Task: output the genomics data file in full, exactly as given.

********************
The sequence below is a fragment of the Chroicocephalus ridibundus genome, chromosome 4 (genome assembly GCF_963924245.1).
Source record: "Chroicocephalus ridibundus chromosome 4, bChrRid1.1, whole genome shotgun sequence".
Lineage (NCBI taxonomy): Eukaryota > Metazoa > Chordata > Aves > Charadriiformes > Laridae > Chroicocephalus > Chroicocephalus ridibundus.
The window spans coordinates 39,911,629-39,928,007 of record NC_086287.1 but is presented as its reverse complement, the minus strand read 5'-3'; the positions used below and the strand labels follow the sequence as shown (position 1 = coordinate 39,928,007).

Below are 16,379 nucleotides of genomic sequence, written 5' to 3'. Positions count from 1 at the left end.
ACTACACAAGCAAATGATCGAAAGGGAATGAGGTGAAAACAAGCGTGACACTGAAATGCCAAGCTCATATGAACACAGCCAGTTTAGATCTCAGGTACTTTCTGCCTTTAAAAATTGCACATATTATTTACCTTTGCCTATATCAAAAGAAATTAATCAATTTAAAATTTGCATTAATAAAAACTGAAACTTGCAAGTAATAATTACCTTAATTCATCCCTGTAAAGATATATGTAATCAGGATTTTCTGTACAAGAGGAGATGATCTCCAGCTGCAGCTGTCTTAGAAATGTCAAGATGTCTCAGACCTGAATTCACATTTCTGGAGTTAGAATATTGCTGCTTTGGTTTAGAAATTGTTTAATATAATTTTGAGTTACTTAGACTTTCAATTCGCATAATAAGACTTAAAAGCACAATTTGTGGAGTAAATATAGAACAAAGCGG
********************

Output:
The sequence below is a fragment of the Chroicocephalus ridibundus genome, chromosome 4 (genome assembly GCF_963924245.1).
Source record: "Chroicocephalus ridibundus chromosome 4, bChrRid1.1, whole genome shotgun sequence".
Lineage (NCBI taxonomy): Eukaryota > Metazoa > Chordata > Aves > Charadriiformes > Laridae > Chroicocephalus > Chroicocephalus ridibundus.
The window spans coordinates 39,911,629-39,928,007 of record NC_086287.1 but is presented as its reverse complement, the minus strand read 5'-3'; the positions used below and the strand labels follow the sequence as shown (position 1 = coordinate 39,928,007).

Below are 16,379 nucleotides of genomic sequence, written 5' to 3'. Positions count from 1 at the left end.
ACTACACAAGCAAATGATCGAAAGGGAATGAGGTGAAAACAAGCGTGACACTGAAATGCCAAGCTCATATGAACACAGCCAGTTTAGATCTCAGGTACTTTCTGCCTTTAAAAATTGCACATATTATTTACCTTTGCCTATATCAAAAGAAATTAATCAATTTAAAATTTGCATTAATAAAAACTGAAACTTGCAAGTAATAATTACCTTAATTCATCCCTGTAAAGATATATGTAATCAGGATTTTCTGTACAAGAGGAGATGATCTCCAGCTGCAGCTGTCTTAGAAATGTCAAGATGTCTCAGACCTGAATTCACATTTCTGGAGTTAGAATATTGCTGCTTTGGTTTAGAAATTGTTTAATATAATTTTGAGTTACTTAGACTTTCAATTCGCATAATAAGACTTAAAAGCACAATTTGTGGAGTAAATATAGAACAAAGCGG